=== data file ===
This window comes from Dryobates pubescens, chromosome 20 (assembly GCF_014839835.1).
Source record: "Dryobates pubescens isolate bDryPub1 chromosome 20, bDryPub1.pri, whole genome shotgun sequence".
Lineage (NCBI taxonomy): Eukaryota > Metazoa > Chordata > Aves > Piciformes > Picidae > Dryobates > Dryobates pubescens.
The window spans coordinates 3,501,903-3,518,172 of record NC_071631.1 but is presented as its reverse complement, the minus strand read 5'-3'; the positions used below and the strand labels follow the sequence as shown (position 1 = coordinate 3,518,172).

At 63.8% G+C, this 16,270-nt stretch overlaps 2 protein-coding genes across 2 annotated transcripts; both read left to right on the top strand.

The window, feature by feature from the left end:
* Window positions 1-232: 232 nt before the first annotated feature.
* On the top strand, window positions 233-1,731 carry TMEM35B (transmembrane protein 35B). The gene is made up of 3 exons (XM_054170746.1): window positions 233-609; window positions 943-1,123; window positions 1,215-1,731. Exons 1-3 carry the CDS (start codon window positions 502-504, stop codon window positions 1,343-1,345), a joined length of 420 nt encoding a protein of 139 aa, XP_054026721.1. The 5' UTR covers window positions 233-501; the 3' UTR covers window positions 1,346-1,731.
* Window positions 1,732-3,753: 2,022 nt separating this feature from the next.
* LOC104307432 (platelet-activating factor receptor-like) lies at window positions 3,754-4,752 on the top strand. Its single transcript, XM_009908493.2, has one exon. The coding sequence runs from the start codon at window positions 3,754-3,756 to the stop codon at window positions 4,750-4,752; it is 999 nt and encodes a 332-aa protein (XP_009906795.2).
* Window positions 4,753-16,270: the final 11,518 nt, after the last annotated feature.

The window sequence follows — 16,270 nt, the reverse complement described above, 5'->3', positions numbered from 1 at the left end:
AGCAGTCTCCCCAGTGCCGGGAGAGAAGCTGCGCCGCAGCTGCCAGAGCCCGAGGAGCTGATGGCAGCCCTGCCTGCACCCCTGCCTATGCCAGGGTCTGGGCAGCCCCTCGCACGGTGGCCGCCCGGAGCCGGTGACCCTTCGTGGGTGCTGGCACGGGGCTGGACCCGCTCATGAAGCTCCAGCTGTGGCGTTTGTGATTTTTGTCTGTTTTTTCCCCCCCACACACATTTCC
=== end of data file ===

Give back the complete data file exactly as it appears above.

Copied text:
This window comes from Dryobates pubescens, chromosome 20 (assembly GCF_014839835.1).
Source record: "Dryobates pubescens isolate bDryPub1 chromosome 20, bDryPub1.pri, whole genome shotgun sequence".
Lineage (NCBI taxonomy): Eukaryota > Metazoa > Chordata > Aves > Piciformes > Picidae > Dryobates > Dryobates pubescens.
The window spans coordinates 3,501,903-3,518,172 of record NC_071631.1 but is presented as its reverse complement, the minus strand read 5'-3'; the positions used below and the strand labels follow the sequence as shown (position 1 = coordinate 3,518,172).

At 63.8% G+C, this 16,270-nt stretch overlaps 2 protein-coding genes across 2 annotated transcripts; both read left to right on the top strand.

The window, feature by feature from the left end:
* Window positions 1-232: 232 nt before the first annotated feature.
* On the top strand, window positions 233-1,731 carry TMEM35B (transmembrane protein 35B). The gene is made up of 3 exons (XM_054170746.1): window positions 233-609; window positions 943-1,123; window positions 1,215-1,731. Exons 1-3 carry the CDS (start codon window positions 502-504, stop codon window positions 1,343-1,345), a joined length of 420 nt encoding a protein of 139 aa, XP_054026721.1. The 5' UTR covers window positions 233-501; the 3' UTR covers window positions 1,346-1,731.
* Window positions 1,732-3,753: 2,022 nt separating this feature from the next.
* LOC104307432 (platelet-activating factor receptor-like) lies at window positions 3,754-4,752 on the top strand. Its single transcript, XM_009908493.2, has one exon. The coding sequence runs from the start codon at window positions 3,754-3,756 to the stop codon at window positions 4,750-4,752; it is 999 nt and encodes a 332-aa protein (XP_009906795.2).
* Window positions 4,753-16,270: the final 11,518 nt, after the last annotated feature.

The window sequence follows — 16,270 nt, the reverse complement described above, 5'->3', positions numbered from 1 at the left end:
AGCAGTCTCCCCAGTGCCGGGAGAGAAGCTGCGCCGCAGCTGCCAGAGCCCGAGGAGCTGATGGCAGCCCTGCCTGCACCCCTGCCTATGCCAGGGTCTGGGCAGCCCCTCGCACGGTGGCCGCCCGGAGCCGGTGACCCTTCGTGGGTGCTGGCACGGGGCTGGACCCGCTCATGAAGCTCCAGCTGTGGCGTTTGTGATTTTTGTCTGTTTTTTCCCCCCCACACACATTTCC